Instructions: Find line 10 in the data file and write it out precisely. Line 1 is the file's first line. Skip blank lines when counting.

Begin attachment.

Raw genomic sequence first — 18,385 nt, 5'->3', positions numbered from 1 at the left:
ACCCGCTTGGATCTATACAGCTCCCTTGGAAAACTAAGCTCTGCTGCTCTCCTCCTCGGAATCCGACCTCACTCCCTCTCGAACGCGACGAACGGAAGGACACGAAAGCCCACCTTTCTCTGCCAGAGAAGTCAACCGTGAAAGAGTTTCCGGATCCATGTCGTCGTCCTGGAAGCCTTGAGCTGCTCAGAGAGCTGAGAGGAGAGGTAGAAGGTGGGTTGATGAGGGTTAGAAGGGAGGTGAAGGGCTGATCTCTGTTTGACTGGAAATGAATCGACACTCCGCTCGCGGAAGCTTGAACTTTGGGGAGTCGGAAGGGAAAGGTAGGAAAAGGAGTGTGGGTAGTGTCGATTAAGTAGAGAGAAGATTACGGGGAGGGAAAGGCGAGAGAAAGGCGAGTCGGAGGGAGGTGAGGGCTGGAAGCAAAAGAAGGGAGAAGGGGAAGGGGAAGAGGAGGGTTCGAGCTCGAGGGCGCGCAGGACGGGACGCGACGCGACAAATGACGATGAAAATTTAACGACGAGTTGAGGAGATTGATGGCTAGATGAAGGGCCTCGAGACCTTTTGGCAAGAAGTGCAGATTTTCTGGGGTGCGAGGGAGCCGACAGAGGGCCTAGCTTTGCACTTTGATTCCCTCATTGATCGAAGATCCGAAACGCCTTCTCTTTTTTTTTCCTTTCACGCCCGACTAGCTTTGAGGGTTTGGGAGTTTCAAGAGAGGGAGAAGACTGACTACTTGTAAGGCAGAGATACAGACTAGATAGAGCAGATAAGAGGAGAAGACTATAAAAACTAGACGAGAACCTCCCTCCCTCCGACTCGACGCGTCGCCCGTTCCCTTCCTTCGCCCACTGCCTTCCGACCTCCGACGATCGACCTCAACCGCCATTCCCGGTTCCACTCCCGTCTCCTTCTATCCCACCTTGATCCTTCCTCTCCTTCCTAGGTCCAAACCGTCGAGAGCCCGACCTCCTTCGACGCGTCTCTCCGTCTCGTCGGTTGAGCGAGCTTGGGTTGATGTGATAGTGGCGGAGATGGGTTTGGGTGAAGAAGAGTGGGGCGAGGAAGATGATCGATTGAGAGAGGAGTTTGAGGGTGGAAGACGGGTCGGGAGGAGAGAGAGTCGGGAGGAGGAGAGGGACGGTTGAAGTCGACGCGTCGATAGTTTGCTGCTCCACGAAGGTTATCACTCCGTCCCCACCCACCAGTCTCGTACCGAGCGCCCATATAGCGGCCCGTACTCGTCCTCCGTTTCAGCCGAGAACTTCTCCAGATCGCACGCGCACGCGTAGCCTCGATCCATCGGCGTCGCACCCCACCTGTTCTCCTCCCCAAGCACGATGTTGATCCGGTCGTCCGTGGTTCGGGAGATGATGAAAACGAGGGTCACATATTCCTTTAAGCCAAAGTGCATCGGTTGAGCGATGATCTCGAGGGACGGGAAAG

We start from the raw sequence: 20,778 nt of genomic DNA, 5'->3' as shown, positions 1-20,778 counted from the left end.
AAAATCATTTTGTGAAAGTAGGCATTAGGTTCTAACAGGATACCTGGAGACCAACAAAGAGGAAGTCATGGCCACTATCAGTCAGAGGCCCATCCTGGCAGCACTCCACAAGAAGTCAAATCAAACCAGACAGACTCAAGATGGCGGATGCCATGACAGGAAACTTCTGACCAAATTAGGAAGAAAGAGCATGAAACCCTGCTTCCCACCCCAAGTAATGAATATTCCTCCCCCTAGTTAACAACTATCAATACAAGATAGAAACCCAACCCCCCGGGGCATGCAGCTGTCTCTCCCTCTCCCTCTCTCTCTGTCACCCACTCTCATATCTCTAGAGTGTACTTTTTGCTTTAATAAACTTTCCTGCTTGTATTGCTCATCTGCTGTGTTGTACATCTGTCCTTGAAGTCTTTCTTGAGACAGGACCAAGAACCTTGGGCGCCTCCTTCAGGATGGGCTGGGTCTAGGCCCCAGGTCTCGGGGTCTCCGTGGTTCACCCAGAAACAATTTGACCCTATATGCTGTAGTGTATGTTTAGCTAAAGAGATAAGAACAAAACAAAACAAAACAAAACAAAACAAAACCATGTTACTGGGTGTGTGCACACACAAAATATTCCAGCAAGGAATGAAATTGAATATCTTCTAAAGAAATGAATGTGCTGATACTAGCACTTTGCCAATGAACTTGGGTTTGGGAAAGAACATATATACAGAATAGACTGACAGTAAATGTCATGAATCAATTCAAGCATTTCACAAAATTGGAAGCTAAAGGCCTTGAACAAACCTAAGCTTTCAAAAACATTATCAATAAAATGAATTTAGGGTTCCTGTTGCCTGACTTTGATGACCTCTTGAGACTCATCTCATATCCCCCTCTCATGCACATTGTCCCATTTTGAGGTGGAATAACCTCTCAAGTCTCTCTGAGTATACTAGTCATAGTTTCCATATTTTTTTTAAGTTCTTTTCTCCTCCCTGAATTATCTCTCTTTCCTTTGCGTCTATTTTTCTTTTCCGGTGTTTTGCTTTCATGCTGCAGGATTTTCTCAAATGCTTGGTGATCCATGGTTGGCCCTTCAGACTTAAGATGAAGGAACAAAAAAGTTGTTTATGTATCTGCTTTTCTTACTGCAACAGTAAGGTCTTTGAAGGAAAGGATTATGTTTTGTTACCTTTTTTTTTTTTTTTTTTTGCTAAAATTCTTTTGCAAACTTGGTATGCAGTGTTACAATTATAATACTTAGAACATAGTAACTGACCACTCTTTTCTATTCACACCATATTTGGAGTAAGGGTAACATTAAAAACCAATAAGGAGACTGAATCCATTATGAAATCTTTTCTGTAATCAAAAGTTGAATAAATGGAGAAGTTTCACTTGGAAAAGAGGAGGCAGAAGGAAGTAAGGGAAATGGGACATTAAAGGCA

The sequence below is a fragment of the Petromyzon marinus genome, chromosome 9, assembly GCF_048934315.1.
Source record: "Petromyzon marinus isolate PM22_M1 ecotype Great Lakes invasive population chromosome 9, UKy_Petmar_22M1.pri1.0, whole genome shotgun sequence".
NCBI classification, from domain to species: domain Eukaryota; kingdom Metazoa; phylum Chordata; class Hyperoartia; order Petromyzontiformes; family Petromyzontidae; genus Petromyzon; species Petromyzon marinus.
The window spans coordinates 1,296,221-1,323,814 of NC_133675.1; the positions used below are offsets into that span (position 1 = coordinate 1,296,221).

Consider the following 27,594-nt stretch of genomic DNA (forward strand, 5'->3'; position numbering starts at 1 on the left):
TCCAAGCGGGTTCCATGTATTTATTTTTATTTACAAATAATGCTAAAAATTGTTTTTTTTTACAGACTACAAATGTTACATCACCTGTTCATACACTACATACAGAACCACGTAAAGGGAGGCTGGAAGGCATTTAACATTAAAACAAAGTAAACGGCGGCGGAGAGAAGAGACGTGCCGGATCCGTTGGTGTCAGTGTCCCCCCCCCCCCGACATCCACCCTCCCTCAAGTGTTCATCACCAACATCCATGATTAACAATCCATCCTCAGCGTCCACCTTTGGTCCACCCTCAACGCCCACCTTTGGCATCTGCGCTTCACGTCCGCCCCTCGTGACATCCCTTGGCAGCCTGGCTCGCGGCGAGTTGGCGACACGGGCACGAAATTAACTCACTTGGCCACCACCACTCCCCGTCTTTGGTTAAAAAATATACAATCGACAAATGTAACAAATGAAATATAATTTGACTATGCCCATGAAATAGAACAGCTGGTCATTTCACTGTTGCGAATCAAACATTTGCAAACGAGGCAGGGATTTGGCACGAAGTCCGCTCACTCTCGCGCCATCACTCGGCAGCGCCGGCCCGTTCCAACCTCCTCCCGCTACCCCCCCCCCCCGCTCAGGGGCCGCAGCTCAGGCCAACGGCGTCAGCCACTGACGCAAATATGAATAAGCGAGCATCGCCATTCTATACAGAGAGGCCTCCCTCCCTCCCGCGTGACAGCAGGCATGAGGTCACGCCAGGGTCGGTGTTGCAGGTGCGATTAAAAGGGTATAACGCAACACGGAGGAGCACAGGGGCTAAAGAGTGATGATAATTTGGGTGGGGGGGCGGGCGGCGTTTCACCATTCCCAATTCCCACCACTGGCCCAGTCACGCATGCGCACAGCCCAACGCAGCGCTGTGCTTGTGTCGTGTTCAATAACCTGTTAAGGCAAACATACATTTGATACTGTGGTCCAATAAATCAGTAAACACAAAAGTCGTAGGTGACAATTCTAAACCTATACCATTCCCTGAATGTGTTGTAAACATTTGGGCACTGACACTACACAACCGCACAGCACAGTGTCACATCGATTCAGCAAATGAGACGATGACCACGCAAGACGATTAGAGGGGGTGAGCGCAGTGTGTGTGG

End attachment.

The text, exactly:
TCCAAGCGGGTTCCATGTATTTATTTTTATTTACAAATAATGCTAAAAATTGTTTTTTTTTACAGACTACAAATGTTACATCACCTGTTCATACACTACATACAGAACCACGTAAAGGGAGGCTGGAAGGCATTTAACATTAAAACAAAGTAAACGGCGGCGGAGAGAAGAGACGTGCCGGATCCGTTGGTGTCAGTGTCCCCCCCCCCCCGACATCCACCCTCCCTCAAGTGTTCATCACCAACATCCATGATTAACAATCCATCCTCAGCGTCCACCTTTGGTCCACCCTCAACGCCCACCTTTGGCATCTGCGCTTCACGTCCGCCCCTCGTGACATCCCTTGGCAGCCTGGCTCGCGGCGAGTTGGCGACACGGGCACGAAATTAACTCACTTGGCCACCACCACTCCCCGTCTTTGGTTAAAAAATATACAATCGACAAATGTAACAAATGAAATATAATTTGACTATGCCCATGAAATAGAACAGCTGGTCATTTCACTGTTGCGAATCAAACATTTGCAAACGAGGCAGGGATTTGGCACGAAGTCCGCTCACTCTCGCGCCATCACTCGGCAGCGCCGGCCCGTTCCAACCTCCTCCCGCTACCCCCCCCCCCCGCTCAGGGGCCGCAGCTCAGGCCAACGGCGTCAGCCACTGACGCAAATATGAATAAGCGAGCATCGCCATTCTATACAGAGAGGCCTCCCTCCCTCCCGCGTGACAGCAGGCATGAGGTCACGCCAGGGTCGGTGTTGCAGGTGCGATTAAAAGGGTATAACGCAACACGGAGGAGCACAGGGGCTAAAGAGTGATGATAATTTGGGTGGGGGGGCGGGCGGCGTTTCACCATTCCCAATTCCCACCACTGGCCCAGTCACGCATGCGCACAGCCCAACGCAGCGCTGTGCTTGTGTCGTGTTCAATAACCTGTTAAGGCAAACATACATTTGATACTGTGGTCCAATAAATCAGTAAACACAAAAGTCGTAGGTGACAATTCTAAACCTATACCATTCCCTGAATGTGTTGTAAACATTTGGGCACTGACACTACACAACCGCACAGCACAGTGTCACATCGATTCAGCAAATGAGACGATGACCACGCAAGACGATTAGAGGGGGTGAGCGCAGTGTGTGTGG